Ubuntu will no longer be shipping the package known as “Popularity Contest” in the default configuration for new installs of Ubuntu but what does this really mean? Well, not that much actually. I wrote this article to clarify what this package is, what it does, and why the removal of it doesn’t matter.
The following is the description of PopCon provided by Ubuntu on the popcon.ubuntu.com webpage:
The popularity contest project is an attempt to map the usage of Ubuntu packages. This site publishes the statistics gathered from report send by users of the popularity-contest package. This package sends the list of packages installed and the access time of relevant files to the server weekly. Every day the server anonymizes the results and publishes this survey.Source: popcon.ubuntu.com
Does this mean that Canonical has been tracking users of their operating system without their consent for years using this PopCon package? No, no it doesn’t.
Before we go into the details, let’s go ahead and list the important info for those who prefer the TL;DR style of content.
TL;DR aka “Too Long ; Didn’t Read”:
- Popularity Contest (PopCon) is a package that was created by Debian in 1998 and is still maintained by Debian (more info at popcon.debian.org)
- PopCon is Opt-In, and always has been, for both Debian & Ubuntu so in order to participate in the popularity contest project you have to manually enable it.
- PopCon has been installed by default in Ubuntu since 2006 but again, does not send data unless enabled by the user.
- Ubuntu discovered that PopCon is no longer working in Ubuntu so they decided to remove it instead fixing it.
Now let’s get to the details:
Canonical‘s Michael Hudson Doyle announced on the Ubuntu Community Hub that they will be removing this package from future installs and this resulted in some misinformation being published in the wider Linux Ecosphere.
“We are planning to remove the ‘popularity-contest’ package from the standard seed, meaning that new installs will not include it. This package is intended to report (anonymously) the most installed packages on Ubuntu systems to the Ubuntu developers. It turns out the package and backend have both been broken since 18.04 LTS without being much missed so we have decided to remove the package from the default install and discard the Ubuntu delta for the package.”Source: Michael Hudson Doyle from Ubuntu Community Hub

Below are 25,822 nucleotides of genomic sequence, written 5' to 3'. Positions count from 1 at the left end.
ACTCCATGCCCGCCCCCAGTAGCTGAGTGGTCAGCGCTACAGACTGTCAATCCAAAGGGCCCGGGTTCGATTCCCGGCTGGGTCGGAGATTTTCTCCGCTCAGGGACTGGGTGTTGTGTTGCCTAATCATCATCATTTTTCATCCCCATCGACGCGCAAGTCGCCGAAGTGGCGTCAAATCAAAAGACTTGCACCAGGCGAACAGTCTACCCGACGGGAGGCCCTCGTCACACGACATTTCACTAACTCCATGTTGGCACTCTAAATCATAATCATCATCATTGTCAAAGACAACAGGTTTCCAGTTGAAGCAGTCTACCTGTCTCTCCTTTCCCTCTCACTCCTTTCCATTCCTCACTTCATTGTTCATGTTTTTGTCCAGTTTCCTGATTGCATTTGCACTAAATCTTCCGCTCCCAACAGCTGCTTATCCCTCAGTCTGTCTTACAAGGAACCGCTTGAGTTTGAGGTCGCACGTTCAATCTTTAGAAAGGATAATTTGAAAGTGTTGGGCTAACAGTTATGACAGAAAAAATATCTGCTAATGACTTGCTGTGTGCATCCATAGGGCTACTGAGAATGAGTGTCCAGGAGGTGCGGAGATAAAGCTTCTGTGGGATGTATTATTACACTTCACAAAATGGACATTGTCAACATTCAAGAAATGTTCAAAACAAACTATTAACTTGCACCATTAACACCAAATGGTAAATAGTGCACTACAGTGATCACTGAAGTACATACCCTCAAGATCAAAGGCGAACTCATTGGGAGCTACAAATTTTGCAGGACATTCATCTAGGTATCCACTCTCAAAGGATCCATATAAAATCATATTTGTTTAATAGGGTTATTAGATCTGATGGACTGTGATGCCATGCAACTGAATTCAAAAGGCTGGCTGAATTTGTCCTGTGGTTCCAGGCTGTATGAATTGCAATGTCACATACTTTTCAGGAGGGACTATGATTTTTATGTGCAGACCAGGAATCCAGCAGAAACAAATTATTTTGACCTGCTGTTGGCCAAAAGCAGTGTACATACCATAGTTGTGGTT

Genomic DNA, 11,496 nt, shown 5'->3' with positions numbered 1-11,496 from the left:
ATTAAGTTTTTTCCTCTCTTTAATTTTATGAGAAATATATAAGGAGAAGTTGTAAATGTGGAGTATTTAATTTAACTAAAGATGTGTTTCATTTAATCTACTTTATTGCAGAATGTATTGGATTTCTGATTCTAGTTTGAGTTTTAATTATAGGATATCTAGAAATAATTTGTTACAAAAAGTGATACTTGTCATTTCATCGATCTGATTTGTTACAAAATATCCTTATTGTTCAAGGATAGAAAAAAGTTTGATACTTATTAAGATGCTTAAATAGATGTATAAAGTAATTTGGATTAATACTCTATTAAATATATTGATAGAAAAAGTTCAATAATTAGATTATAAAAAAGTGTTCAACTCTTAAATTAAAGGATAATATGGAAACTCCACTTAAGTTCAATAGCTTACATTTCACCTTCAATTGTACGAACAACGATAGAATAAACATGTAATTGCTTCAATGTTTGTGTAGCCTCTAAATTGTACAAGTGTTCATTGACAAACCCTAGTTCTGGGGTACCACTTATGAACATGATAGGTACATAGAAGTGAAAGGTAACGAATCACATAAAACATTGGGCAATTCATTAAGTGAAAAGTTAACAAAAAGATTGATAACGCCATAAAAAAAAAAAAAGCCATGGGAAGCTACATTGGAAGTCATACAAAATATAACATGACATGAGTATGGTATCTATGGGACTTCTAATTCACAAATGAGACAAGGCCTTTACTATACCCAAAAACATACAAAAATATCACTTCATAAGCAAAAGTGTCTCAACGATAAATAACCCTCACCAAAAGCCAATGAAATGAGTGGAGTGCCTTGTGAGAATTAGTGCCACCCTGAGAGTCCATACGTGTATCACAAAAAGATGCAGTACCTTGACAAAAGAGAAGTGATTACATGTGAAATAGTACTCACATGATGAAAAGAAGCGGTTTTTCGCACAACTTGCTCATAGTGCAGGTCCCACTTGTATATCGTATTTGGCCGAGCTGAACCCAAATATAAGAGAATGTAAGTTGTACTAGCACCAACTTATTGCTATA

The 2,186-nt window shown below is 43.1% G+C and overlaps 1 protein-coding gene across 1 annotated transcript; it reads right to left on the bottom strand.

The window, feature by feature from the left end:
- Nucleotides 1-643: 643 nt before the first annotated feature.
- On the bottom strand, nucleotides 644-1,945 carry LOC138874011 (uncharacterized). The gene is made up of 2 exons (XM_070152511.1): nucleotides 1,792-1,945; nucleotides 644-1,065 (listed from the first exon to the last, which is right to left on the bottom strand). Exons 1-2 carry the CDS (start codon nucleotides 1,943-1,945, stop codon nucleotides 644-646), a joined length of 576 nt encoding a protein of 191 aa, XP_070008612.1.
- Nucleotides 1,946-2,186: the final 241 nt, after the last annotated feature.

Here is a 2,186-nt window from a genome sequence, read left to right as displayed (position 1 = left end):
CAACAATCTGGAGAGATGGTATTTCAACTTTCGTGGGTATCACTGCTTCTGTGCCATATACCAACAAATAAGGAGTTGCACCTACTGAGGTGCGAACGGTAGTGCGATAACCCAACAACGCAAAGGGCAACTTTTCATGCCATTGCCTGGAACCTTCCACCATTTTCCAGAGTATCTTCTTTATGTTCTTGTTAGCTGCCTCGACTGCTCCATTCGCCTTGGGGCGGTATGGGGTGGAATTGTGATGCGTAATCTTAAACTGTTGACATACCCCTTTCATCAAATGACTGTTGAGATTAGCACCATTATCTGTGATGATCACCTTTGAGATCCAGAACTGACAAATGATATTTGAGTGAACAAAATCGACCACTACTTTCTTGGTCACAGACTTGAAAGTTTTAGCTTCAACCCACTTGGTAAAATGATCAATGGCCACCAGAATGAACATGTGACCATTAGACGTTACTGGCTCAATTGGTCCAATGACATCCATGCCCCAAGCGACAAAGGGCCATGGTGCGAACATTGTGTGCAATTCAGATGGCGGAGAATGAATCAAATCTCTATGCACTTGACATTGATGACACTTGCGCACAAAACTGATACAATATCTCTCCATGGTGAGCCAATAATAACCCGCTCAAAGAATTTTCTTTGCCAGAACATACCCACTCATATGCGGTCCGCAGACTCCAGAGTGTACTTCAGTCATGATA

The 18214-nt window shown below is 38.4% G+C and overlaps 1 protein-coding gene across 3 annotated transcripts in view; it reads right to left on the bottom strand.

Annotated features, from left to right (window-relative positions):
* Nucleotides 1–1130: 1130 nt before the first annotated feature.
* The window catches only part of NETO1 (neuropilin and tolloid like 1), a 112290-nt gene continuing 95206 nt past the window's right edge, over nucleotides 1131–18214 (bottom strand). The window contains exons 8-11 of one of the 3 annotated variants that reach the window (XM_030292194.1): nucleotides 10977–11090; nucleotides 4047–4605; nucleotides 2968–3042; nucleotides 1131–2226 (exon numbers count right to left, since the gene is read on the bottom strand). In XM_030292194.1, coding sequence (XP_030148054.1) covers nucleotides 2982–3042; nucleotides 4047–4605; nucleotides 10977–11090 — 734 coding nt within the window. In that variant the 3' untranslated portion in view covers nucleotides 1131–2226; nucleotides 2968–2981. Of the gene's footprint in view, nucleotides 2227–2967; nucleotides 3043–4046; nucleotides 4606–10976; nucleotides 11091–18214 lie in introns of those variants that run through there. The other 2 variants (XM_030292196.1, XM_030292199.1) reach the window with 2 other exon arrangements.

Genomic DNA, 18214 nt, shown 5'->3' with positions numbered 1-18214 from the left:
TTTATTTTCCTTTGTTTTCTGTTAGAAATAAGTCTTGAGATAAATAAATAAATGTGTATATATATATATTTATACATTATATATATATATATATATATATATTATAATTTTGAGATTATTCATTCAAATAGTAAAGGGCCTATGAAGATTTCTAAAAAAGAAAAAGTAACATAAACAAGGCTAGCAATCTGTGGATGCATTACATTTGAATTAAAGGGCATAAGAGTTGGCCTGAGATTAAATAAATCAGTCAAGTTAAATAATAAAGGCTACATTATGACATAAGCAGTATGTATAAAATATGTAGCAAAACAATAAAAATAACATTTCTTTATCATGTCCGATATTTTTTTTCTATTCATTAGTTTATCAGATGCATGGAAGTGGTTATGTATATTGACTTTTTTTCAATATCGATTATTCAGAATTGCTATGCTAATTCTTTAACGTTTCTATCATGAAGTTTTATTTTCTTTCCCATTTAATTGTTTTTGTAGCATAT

PopCon is a package created and maintained by the Debian distribution, the upstream distribution for Ubuntu. PopCon was first released in Debian on October 24th, 1998 by Avery Pennarun and the latest release, at the time of writing, was on March 30th, 2020 by Bill Allombert. Debian created this package in order to learn more about how the distribution was being used by said users about 6 years before the creation of Ubuntu.
PopCon is a project that is Opt-In meaning that in order to send data from the user’s computer to the distro’s servers, the user must first agree to do so and manually enable the package to participate.
PopCon is not installed by default in Debian so the user must install it first before Opting In where as in Ubuntu it has been pre-installed since 2006 (beginning with Ubuntu 6.10). Ubuntu has had PopCon preinstalled for quite some time but it requires the user to choose to participate in the project before sending data.
“What does this mean to me as a current user of Ubuntu?”
So what does this mean for current users of Ubuntu? Not much at all. Canonical noticed that the popularity contest package no longer works in Ubuntu so they are removing it but even when it did work it required the user to activate it.
I’d even go as far as to say that you don’t need to bother with removing the package on current installs because the size of the installed package is just 129 kB and it’s not doing anything unless you activated it.
If you do decide to remove it, keep in mind that the process will also remove the
ubuntu-standard package. This is a meta-package that tells Ubuntu which packages to pull in as part of the ‘standard’ install and it is typically advised to not remove this type of package.
What do you think?
There are other mechanisms for Ubuntu and other distributions use to learn about the usage of the distros which I would argue is a good thing when handled properly. The reason having data is a good thing is because otherwise they’d be making decisions blindly without context of what results those decisions have. The key to my opinion is the “handled properly” portion such as anonymized and collecting ethically with the users’ knowledge. I don’t think data collection is automatically a bad thing provided it’s handled properly, but what do you think?
What do you think of this news? Were you aware of the Popularity Contest project before this news? Do you care that it is currently installed even though it’s not doing anything? Let me know in the comments below.